Encyclopedia of Database Systems

2018 Edition
| Editors: Ling Liu, M. Tamer Özsu

Visual Interfaces

  • Tiziana Catarci
Reference work entry
DOI: https://doi.org/10.1007/978-1-4614-8265-9_445

Synonyms

Direct manipulation interfaces; Graphical user interfaces; GUIs

Definition

Visual interfaces are user interfaces that make extensive use of graphical objects (icons, diagrams, forms, etc.) that the user may directly manipulate on the screen through several kinds of pointing devices (including her/his fingers) and get an almost instantaneous feedback (near real-time interactivity). Information-intensive interfaces typically exploit one or more visual language, i.e., a language that systematically uses visual signs to convey a meaning in a formal way.

Historical Background

The importance of providing the user with an interactive environment where he/she could directly manipulate the computer content, and get an immediately graspable feedback out of his/her actions, was evident since the first demonstration of the Sketchpad system by Ivan Sutherland [1]. This system was the basis of his 1963 MIT Ph.D. thesis. Sketchpad supported manipulation of visual objects using a light pen,...

This is a preview of subscription content, log in to check access.

Recommended Reading

  1. 1.
    Sutherland IE. SketchPad: a man-machine graphical communication system. In: Proceedings of the AFIPS Spring Joint Computer Conference; 1963.Google Scholar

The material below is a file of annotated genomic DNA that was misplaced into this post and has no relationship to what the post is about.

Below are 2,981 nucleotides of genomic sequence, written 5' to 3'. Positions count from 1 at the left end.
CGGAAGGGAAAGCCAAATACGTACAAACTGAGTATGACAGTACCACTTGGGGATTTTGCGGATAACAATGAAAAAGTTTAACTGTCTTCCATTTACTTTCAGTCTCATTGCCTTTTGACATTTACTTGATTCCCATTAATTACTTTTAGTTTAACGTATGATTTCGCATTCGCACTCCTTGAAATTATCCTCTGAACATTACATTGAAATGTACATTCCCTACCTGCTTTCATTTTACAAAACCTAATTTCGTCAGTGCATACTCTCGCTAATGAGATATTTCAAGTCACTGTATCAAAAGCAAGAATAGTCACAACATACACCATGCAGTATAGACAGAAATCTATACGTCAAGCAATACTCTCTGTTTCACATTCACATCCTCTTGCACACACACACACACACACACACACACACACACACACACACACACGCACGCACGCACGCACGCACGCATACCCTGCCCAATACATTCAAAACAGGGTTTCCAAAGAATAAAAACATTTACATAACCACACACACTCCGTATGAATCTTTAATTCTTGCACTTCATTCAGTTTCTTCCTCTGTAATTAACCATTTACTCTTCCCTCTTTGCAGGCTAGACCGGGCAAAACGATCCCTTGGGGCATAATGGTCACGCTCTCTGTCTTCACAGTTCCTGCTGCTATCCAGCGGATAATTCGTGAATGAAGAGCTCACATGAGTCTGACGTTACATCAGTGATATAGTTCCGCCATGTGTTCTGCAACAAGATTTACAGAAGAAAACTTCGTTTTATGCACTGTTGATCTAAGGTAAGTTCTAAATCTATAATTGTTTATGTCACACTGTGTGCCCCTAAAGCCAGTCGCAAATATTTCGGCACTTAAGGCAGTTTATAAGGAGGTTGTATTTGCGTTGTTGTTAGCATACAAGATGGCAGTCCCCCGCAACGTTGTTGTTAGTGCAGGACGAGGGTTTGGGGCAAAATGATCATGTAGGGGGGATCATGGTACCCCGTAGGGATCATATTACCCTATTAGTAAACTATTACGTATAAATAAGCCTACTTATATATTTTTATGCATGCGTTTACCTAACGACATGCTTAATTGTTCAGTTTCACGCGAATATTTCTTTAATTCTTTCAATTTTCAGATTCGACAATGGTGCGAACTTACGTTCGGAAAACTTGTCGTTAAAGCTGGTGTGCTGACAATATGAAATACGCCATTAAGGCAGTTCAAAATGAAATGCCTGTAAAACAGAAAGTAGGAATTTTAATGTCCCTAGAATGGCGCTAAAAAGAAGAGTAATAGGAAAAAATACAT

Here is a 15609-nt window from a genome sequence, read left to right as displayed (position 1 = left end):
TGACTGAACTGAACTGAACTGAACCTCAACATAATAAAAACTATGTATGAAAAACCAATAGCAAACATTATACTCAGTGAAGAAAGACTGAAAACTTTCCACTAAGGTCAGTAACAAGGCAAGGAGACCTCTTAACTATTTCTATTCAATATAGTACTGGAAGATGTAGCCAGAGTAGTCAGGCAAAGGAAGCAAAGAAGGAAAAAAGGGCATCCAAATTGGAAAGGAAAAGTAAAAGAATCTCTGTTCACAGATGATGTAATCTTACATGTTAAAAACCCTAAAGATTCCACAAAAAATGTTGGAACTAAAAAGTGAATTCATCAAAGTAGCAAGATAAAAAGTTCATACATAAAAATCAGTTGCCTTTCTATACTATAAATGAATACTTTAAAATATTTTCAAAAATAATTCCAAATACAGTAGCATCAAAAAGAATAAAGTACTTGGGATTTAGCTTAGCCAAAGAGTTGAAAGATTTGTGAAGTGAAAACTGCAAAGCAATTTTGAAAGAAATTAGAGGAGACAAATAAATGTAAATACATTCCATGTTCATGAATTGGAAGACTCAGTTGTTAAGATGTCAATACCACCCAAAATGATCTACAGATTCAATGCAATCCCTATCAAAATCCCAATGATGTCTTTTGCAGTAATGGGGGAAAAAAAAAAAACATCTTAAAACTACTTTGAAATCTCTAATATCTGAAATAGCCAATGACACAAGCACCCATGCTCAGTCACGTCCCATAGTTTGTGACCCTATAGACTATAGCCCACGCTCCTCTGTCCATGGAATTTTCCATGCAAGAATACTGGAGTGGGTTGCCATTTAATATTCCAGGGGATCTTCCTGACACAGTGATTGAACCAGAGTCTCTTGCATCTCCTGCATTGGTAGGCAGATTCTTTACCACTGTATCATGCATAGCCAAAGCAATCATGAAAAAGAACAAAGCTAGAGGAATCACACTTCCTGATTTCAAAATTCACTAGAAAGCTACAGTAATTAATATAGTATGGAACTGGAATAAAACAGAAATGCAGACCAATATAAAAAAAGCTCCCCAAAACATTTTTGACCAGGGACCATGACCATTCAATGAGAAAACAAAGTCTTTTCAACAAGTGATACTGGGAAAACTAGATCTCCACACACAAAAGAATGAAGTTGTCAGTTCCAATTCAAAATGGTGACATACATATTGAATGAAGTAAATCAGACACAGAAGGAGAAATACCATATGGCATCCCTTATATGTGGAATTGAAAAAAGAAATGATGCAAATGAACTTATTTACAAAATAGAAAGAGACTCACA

2. 2.
    Kay A. Personal dynamic media. IEEE Comput. 1977;10(3):31–42.CrossRefGoogle Scholar
  3. 3.
    Smith DC, Harslem E, et al. The star user interface: an overview. In: Proceedings of the 1982 National Computer Conference; 1982, p. 515–28.Google Scholar
  4. 4.
    Williams G. The Lisa computer system. Byte. 1983;8(2):33–50.Google Scholar
  5. 5.
    Williams G. The apple Macintosh computer. Byte. 1984;9(2):30–54.Google Scholar
  6. 6.
    Shneiderman B. Direct manipulation: a step beyond programming languages. IEEE Comput. 16(8):57–69.CrossRefGoogle Scholar
  7. 7.
    Bertin J. Graphics and graphic information processing. Berlin: Walter de Gruyter; 1981.CrossRefGoogle Scholar
  8. 8.
    Tufte ER. Envisioning information. Cheshire: Graphics Press; 1990.Google Scholar
  9. 9.
    Chang SK. Principles of pictorial information systems design. Englewood Cliffs: Prentice-Hall; 1989.Google Scholar
  10. 10.
    Catarci T, Dong XL, Halevy A, Poggi A. Personal information management, chap. In: Structure everything. Seattle: University of Washington Press; 2008.Google Scholar

Copyright information

© Springer Science+Business Media, LLC, part of Springer Nature 2018

Authors and Affiliations

  1. 1.Dipartimento di Ingegneria Informatica, Automatica e Gestionale “A.Ruberti”Sapienza – Università di RomaRomeItaly

Section editors and affiliations

  • Tiziana Catarci
    • 1
  1. 1.Dept. di Ingegneria Informatica, Automatica e GestionaleUniversita di RomaRomaItaly